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New hope for Breast Cancer sufferers from Cardiff University research


New hope for Breast Cancer sufferers from Cardiff University research

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An experimental drug that could prevent the deadly spread of breast cancer has been tested by scientists at Cardiff University.

They believe it may even prevent secondary cancers from forming.

The new research builds on previous studies of a gene called BCL3 that appears to play a critical role in the spread of breast cancer.

“If a patient comes to the clinic with a metastatic cancer, what has happened is the primary tumour has started to migrate around the body. Now having identified BCL3 as a very important gene in this process, we then turned our attentions to trying to inhibit this gene, using a chemical agent,” said Cardiff School of Biosciences’ Dr. Richard Clarkson.

Researchers have used advances in 3D technology to model proteins around the gene in specific detail. The interaction of two proteins was studied enabling the design of a drug to block that interaction in a way that would stop the spread of the cancer cells.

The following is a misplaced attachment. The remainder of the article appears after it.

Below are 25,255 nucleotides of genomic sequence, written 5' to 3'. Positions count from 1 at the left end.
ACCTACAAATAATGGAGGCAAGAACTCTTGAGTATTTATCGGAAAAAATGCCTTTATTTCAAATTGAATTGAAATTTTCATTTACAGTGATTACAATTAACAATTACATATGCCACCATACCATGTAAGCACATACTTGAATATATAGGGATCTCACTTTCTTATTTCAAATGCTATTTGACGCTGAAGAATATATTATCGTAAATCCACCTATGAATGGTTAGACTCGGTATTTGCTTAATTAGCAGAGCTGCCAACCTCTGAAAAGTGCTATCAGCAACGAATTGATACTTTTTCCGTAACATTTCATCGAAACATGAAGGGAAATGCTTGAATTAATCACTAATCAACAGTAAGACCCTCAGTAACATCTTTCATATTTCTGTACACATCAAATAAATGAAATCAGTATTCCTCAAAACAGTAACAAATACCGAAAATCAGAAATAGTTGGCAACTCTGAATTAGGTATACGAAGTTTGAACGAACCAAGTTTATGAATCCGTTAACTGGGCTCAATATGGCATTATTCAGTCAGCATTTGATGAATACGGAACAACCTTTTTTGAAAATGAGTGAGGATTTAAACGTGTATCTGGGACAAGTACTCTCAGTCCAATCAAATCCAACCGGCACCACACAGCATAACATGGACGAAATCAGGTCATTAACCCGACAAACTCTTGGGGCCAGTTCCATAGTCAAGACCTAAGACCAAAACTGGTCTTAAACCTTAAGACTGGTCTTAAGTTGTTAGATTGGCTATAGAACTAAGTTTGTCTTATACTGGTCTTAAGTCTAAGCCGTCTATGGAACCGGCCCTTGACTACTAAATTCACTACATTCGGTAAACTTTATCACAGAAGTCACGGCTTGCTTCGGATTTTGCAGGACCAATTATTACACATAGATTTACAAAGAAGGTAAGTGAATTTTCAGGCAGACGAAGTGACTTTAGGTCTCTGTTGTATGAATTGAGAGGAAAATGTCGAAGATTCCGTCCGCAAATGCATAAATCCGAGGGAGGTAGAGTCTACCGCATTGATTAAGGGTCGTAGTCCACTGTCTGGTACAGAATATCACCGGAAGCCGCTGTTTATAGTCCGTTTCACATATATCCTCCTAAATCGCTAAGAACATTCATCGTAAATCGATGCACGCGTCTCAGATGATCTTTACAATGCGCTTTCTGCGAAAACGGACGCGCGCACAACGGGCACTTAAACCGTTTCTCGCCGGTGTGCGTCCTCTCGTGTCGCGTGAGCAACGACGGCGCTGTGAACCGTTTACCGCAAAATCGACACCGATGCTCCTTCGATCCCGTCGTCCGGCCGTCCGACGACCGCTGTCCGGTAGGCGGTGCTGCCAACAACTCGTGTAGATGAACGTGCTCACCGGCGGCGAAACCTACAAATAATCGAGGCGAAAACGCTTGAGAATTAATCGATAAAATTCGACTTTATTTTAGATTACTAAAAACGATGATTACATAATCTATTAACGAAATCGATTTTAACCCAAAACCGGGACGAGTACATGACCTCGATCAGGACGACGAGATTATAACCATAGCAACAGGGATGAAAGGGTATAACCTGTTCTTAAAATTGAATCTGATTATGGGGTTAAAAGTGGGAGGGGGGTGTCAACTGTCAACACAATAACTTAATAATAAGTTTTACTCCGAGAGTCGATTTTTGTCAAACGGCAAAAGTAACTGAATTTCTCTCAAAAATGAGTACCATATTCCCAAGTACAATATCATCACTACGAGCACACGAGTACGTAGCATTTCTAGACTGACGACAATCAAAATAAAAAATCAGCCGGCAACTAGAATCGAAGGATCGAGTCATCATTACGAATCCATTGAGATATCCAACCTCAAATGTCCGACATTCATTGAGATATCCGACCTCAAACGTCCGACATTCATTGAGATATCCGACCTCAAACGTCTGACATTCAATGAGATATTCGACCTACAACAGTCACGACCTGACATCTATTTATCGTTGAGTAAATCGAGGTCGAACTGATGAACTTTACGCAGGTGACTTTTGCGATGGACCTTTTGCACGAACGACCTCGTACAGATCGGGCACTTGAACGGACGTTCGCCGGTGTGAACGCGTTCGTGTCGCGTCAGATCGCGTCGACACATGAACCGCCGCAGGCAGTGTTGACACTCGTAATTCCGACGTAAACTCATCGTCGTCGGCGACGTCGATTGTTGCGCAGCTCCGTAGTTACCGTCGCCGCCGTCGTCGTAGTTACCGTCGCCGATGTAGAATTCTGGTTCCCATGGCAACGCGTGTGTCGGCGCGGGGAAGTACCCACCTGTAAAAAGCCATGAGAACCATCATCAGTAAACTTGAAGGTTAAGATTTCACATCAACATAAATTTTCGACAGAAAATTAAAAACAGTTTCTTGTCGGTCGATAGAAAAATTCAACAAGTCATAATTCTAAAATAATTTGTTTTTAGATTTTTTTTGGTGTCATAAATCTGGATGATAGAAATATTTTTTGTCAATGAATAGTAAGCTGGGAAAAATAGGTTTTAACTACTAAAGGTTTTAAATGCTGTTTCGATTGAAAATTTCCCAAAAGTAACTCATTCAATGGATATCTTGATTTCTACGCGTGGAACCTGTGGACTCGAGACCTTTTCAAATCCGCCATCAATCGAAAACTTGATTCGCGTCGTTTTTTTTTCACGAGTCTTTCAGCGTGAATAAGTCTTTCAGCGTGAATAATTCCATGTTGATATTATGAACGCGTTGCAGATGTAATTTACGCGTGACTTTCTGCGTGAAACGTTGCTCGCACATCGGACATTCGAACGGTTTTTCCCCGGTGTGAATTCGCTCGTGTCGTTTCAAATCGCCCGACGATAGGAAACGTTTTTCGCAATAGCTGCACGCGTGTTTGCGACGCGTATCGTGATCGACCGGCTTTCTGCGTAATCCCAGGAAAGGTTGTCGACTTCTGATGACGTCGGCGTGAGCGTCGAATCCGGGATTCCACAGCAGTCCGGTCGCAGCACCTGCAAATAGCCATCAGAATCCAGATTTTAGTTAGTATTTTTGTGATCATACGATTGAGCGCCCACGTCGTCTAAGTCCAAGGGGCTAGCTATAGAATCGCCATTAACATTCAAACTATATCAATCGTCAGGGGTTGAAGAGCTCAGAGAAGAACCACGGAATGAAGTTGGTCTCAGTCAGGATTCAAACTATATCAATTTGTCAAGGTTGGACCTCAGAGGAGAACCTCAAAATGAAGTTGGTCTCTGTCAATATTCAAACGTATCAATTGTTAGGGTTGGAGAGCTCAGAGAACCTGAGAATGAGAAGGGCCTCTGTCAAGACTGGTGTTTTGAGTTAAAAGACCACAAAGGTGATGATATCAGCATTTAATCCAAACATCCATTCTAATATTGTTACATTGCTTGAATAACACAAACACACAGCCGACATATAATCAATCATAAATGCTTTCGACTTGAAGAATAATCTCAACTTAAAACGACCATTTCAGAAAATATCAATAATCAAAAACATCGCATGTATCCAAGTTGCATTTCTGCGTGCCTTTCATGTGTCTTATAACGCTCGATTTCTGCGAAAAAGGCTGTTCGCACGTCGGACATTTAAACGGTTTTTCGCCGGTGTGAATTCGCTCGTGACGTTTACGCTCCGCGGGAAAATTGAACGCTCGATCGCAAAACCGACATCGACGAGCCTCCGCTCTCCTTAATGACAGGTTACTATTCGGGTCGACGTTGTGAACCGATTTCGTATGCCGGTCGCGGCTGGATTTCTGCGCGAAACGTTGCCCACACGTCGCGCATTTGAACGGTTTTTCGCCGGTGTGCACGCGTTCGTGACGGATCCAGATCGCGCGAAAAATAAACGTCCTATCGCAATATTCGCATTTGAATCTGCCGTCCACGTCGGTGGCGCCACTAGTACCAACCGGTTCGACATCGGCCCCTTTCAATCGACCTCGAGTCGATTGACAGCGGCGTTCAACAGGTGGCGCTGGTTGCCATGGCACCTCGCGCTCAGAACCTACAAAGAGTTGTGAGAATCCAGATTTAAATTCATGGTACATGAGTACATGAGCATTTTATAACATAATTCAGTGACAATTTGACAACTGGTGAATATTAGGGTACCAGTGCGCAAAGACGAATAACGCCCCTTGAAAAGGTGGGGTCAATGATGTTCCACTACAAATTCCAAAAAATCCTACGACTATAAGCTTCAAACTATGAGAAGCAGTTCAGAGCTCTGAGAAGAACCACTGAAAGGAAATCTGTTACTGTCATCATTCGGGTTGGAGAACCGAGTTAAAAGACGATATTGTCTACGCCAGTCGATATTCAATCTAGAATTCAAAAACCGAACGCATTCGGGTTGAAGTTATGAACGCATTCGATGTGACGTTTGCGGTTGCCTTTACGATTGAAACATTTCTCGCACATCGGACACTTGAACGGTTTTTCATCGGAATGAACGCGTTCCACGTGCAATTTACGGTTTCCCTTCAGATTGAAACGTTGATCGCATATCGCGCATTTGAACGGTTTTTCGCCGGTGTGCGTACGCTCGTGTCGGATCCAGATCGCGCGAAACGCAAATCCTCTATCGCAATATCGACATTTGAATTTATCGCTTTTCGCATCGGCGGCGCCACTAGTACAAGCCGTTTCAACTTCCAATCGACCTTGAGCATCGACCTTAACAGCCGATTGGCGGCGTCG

First the computer models were tested in the laboratory and were found to be successful. Then further analysis showed that the compound they had developed stopped the spread of breast cancer cells in mice.

Clarkson believes eventually the drug will have the potential to become a therapy in breast cancer treatment:

“So the idea for this new potential therapeutic strategy is to – as soon as the patient comes to the GP’s clinic – to give a patient a therapeutic such as this, so that this would stop the process of metastasis, this migration around the body, in its tracks.”

There have been great improvements in treating the early stages of breast cancer but there has been a lack of drugs for dealing with metastasis, which can strike several years after an initial diagnosis.

Longer survival and better treatment is what the research team at Cardiff hope to achieve.

Funding to get to Phase 1 of clinical trials has been found but
it is likely to be another two years before that happens, and the first human patient is given the drug.

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